A rental squeeze is exactly what Ms Isabelle Scali, 30, is bracing herself for. The public relations manager thinks Singapore is relatively more costly than London.

She pays $1,800 – nearly half of her salary – for a 1,200 sq ft flat at Sunshine Plaza off Prinsep Street.

In London, she said she spent just a third of her salary on a 700 sq ft studio flat in Balham, southwest London.

Ms Scali, who has signed a two-year lease, said rental costs will determine if she stays in Singapore.

Mr Rajesh Malkani, 43, who lived in Hong Kong for 13 years before moving here in 2005, said: ‘I don’t expect Singapore’s prices to reach Hong Kong levels because there is still land here. But I do expect them to go up.’

Mr Malkani, the global head of sales and business development at Standard Chartered, rents a 4,000 sq ft bungalow in Sunset Place. He would not reveal his rent but said it would get only half the space in Discovery Bay, which he feels is a comparable site in Hong Kong.

Given the decade-long property slump here, Mr Simon Smith, a senior director at Savills Asia Pacific, thinks rents will keep rising for the next one to three years.

But Mr Rice is not complaining: ‘Compared to Hong Kong, New York, London – Singapore is still cheap,’ he said.

Additional reporting by Teh Shi Ning

simlinoi@sph.com.sg

Follow-up – a commenter on the Straits Times wrote this very valid point:

“Yesterday p6 of the Straits Times has a seriously misleading comparator table labelled ‘World Highest Apartment Rentals’. Why is it misleading? Well the ST took no account of the purchasing power parity (PPP) between the markets. Instead it took price in each market and converted directly to SGD. This is extremely poor economic reporting and low brow journalism. Take, as an example London (rental USD5,901) and Singapore (rental USD3,364). The article maintains that the London apartment is more expensive. On what grounds, except for absolute dollar terms is this true?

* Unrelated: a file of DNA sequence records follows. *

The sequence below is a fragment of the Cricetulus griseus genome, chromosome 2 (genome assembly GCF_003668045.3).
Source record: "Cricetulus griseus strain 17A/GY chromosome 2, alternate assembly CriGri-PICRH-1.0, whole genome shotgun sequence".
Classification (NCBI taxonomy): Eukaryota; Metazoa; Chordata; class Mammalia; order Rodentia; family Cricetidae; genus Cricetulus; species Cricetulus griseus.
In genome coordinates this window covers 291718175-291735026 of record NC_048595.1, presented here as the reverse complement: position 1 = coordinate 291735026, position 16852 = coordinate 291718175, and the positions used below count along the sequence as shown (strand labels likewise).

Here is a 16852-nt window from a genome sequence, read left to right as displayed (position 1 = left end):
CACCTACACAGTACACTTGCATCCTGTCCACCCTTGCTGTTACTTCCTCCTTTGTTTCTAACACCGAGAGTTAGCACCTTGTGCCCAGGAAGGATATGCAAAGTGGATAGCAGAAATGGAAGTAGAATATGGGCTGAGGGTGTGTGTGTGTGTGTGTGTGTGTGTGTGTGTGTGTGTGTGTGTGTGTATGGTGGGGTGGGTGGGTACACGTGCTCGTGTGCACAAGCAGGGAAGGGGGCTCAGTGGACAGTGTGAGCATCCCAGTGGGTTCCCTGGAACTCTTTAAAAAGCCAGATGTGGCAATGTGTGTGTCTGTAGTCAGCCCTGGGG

To demoinstrate my point – if you take the median monthly wage in London (USD5,796). Compare this with the median monthly wage in Singapore (USD1,333) (from MoM). Now divide the salary by the relative rentals 5,796/5,901, gives 0.982 for London. For Singapore 1,333/3,364, gives 0.396.
This shows that, relative to earnings and in the context of its own market environment (0.982/0.396), Singapore properties are nearly 2.5x as expensive as in London. In fact if you were to do this exercise you would find that Singapore is the most expensive place of all your cities for rental prices.
How can the ST have such poor quality economics journalists? If Singapore continues in this stae of denial it will have an unbreachable gulf between HDB and private property. What kind of state thinks it is beneficial to have 2 completely distinc markets – one for real people and the other for the tiny percentage who can afford to rent properties bought by offshore investors whose money may have questionable origin. How does this really help Singapore’s economy?”

One response to this post.